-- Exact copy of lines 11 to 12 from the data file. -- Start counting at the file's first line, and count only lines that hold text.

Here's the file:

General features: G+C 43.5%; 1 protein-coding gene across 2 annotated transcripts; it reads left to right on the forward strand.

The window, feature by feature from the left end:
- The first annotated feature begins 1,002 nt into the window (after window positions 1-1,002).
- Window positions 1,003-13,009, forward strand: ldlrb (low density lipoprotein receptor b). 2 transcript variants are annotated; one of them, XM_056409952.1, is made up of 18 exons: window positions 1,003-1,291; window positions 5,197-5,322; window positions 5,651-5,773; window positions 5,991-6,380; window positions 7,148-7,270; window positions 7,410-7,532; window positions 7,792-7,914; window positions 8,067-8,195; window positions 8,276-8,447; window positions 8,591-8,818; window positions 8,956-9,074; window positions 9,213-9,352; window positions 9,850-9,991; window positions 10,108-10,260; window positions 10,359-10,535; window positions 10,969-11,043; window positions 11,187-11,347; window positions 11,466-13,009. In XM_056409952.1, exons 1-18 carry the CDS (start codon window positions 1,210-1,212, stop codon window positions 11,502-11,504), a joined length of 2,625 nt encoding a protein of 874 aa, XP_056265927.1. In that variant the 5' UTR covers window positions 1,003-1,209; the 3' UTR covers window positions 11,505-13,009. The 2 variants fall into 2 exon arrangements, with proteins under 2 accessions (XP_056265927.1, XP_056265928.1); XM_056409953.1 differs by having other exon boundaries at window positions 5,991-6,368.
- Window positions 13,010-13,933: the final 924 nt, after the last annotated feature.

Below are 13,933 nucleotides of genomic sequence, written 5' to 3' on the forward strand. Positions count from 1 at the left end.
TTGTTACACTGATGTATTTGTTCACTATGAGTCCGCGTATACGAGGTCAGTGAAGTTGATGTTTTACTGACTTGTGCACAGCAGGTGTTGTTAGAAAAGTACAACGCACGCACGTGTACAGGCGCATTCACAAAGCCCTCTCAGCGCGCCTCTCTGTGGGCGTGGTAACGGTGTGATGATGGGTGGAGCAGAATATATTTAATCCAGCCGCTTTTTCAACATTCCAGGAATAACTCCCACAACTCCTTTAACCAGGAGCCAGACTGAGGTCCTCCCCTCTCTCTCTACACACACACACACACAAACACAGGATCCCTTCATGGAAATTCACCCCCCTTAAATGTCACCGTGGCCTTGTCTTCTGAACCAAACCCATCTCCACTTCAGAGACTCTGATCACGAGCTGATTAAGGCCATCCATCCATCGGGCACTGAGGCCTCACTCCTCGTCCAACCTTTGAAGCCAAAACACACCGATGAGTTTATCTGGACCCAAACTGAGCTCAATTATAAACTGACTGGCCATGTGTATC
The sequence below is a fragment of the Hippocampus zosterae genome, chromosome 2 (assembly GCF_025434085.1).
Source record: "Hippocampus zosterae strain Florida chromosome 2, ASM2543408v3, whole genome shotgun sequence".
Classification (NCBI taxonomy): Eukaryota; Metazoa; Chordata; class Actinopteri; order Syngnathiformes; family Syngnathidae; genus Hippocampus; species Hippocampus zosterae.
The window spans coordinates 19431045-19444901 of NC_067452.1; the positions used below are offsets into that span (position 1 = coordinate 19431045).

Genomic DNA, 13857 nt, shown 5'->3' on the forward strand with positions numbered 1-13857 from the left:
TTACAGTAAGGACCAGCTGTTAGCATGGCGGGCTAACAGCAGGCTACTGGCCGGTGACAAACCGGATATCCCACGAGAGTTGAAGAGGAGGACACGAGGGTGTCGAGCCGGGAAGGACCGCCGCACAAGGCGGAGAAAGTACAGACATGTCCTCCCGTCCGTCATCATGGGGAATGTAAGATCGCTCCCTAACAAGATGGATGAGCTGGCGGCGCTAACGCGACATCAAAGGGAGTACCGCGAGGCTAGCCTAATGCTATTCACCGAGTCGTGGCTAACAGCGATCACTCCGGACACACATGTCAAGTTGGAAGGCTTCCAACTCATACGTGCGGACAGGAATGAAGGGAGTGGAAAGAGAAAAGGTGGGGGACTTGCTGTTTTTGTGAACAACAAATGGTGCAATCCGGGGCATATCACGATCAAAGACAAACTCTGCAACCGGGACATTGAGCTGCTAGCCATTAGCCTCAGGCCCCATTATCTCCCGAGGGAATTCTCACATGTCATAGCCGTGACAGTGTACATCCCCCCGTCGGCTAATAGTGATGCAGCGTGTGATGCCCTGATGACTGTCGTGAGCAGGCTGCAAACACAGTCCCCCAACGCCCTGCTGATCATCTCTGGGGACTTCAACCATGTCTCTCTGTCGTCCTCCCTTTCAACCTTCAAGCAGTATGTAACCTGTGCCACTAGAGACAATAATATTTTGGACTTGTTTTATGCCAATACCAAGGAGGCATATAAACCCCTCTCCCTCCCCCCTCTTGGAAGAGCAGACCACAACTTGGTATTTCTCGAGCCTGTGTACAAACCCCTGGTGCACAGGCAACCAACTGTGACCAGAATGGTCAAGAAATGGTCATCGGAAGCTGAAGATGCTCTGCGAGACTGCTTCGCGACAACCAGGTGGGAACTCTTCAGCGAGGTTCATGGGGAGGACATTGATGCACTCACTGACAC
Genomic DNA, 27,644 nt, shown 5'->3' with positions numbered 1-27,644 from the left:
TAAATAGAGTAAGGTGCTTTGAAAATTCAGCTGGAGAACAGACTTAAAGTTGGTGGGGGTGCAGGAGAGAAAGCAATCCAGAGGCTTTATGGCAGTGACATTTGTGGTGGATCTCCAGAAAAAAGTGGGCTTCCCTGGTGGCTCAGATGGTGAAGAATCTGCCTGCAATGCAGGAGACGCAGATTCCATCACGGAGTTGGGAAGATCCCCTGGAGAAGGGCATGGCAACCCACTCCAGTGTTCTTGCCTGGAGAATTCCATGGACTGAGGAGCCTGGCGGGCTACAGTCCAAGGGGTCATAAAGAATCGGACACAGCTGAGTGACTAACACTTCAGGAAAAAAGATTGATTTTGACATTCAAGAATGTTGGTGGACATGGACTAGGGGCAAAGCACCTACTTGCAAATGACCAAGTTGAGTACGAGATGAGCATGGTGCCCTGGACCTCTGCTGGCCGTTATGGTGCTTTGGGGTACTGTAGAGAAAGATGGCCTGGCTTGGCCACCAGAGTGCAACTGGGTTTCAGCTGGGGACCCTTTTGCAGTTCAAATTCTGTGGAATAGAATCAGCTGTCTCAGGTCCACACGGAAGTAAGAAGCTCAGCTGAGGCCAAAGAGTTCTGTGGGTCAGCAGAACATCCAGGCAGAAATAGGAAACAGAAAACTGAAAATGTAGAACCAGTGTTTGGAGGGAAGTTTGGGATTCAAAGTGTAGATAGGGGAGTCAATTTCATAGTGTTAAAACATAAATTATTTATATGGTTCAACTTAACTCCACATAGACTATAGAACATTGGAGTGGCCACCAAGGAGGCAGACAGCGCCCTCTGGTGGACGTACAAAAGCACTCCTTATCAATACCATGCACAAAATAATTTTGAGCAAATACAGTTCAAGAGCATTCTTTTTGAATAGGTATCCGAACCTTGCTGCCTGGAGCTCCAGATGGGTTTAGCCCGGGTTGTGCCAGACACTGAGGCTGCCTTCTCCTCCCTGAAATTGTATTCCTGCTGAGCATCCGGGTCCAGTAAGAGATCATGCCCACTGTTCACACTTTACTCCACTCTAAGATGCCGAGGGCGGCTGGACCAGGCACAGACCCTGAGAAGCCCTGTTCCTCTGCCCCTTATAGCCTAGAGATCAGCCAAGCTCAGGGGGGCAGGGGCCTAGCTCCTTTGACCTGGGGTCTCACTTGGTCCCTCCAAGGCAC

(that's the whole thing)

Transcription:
The window spans coordinates 19431045-19444901 of NC_067452.1; the positions used below are offsets into that span (position 1 = coordinate 19431045).

Genomic DNA, 13857 nt, shown 5'->3' on the forward strand with positions numbered 1-13857 from the left: